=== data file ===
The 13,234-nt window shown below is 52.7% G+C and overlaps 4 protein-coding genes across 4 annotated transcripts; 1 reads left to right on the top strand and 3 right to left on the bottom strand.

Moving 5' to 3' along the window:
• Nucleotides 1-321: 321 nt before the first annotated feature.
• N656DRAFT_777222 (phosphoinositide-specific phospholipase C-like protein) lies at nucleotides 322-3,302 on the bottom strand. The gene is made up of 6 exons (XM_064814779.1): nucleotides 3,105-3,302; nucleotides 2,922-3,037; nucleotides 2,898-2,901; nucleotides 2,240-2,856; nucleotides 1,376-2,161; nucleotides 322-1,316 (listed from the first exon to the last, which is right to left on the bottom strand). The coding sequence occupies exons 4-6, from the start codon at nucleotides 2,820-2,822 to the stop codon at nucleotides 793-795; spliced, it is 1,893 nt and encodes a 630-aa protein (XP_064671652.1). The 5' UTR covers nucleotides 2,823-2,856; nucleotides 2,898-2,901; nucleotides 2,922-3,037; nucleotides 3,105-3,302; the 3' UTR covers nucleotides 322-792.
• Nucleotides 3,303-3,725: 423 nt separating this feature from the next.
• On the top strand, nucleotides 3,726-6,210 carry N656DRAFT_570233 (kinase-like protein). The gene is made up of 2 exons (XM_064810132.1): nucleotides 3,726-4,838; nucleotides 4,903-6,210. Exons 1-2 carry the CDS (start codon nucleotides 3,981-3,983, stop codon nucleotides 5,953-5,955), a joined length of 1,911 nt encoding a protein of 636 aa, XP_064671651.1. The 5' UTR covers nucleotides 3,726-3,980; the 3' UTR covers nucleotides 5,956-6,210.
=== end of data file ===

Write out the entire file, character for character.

The 13,234-nt window shown below is 52.7% G+C and overlaps 4 protein-coding genes across 4 annotated transcripts; 1 reads left to right on the top strand and 3 right to left on the bottom strand.

Moving 5' to 3' along the window:
• Nucleotides 1-321: 321 nt before the first annotated feature.
• N656DRAFT_777222 (phosphoinositide-specific phospholipase C-like protein) lies at nucleotides 322-3,302 on the bottom strand. The gene is made up of 6 exons (XM_064814779.1): nucleotides 3,105-3,302; nucleotides 2,922-3,037; nucleotides 2,898-2,901; nucleotides 2,240-2,856; nucleotides 1,376-2,161; nucleotides 322-1,316 (listed from the first exon to the last, which is right to left on the bottom strand). The coding sequence occupies exons 4-6, from the start codon at nucleotides 2,820-2,822 to the stop codon at nucleotides 793-795; spliced, it is 1,893 nt and encodes a 630-aa protein (XP_064671652.1). The 5' UTR covers nucleotides 2,823-2,856; nucleotides 2,898-2,901; nucleotides 2,922-3,037; nucleotides 3,105-3,302; the 3' UTR covers nucleotides 322-792.
• Nucleotides 3,303-3,725: 423 nt separating this feature from the next.
• On the top strand, nucleotides 3,726-6,210 carry N656DRAFT_570233 (kinase-like protein). The gene is made up of 2 exons (XM_064810132.1): nucleotides 3,726-4,838; nucleotides 4,903-6,210. Exons 1-2 carry the CDS (start codon nucleotides 3,981-3,983, stop codon nucleotides 5,953-5,955), a joined length of 1,911 nt encoding a protein of 636 aa, XP_064671651.1. The 5' UTR covers nucleotides 3,726-3,980; the 3' UTR covers nucleotides 5,956-6,210.